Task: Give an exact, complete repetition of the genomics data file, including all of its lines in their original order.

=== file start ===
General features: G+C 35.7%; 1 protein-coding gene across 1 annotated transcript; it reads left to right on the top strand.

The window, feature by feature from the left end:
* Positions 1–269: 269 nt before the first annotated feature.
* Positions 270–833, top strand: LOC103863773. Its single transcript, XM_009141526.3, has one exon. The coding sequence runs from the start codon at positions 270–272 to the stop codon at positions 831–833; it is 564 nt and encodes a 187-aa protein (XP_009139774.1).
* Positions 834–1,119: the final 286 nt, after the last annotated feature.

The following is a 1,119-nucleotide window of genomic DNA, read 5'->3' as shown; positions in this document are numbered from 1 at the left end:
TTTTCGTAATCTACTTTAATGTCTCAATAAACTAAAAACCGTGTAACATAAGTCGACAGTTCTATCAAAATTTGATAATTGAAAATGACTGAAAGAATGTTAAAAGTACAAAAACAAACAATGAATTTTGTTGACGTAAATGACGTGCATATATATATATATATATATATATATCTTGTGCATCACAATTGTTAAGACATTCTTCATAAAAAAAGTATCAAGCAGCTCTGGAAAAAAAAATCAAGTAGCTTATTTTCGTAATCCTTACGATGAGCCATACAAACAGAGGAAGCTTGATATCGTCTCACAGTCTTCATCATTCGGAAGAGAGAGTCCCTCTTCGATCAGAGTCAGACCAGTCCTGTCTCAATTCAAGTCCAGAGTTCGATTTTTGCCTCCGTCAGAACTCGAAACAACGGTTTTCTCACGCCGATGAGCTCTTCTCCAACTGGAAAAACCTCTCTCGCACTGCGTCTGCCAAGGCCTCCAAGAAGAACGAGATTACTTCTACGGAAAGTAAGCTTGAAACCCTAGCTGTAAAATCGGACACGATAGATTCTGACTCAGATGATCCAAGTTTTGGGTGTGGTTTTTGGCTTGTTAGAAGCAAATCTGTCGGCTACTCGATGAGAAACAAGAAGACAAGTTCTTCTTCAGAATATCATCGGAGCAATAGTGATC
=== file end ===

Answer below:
General features: G+C 35.7%; 1 protein-coding gene across 1 annotated transcript; it reads left to right on the top strand.

The window, feature by feature from the left end:
* Positions 1–269: 269 nt before the first annotated feature.
* Positions 270–833, top strand: LOC103863773. Its single transcript, XM_009141526.3, has one exon. The coding sequence runs from the start codon at positions 270–272 to the stop codon at positions 831–833; it is 564 nt and encodes a 187-aa protein (XP_009139774.1).
* Positions 834–1,119: the final 286 nt, after the last annotated feature.

The following is a 1,119-nucleotide window of genomic DNA, read 5'->3' as shown; positions in this document are numbered from 1 at the left end:
TTTTCGTAATCTACTTTAATGTCTCAATAAACTAAAAACCGTGTAACATAAGTCGACAGTTCTATCAAAATTTGATAATTGAAAATGACTGAAAGAATGTTAAAAGTACAAAAACAAACAATGAATTTTGTTGACGTAAATGACGTGCATATATATATATATATATATATATATCTTGTGCATCACAATTGTTAAGACATTCTTCATAAAAAAAGTATCAAGCAGCTCTGGAAAAAAAAATCAAGTAGCTTATTTTCGTAATCCTTACGATGAGCCATACAAACAGAGGAAGCTTGATATCGTCTCACAGTCTTCATCATTCGGAAGAGAGAGTCCCTCTTCGATCAGAGTCAGACCAGTCCTGTCTCAATTCAAGTCCAGAGTTCGATTTTTGCCTCCGTCAGAACTCGAAACAACGGTTTTCTCACGCCGATGAGCTCTTCTCCAACTGGAAAAACCTCTCTCGCACTGCGTCTGCCAAGGCCTCCAAGAAGAACGAGATTACTTCTACGGAAAGTAAGCTTGAAACCCTAGCTGTAAAATCGGACACGATAGATTCTGACTCAGATGATCCAAGTTTTGGGTGTGGTTTTTGGCTTGTTAGAAGCAAATCTGTCGGCTACTCGATGAGAAACAAGAAGACAAGTTCTTCTTCAGAATATCATCGGAGCAATAGTGATC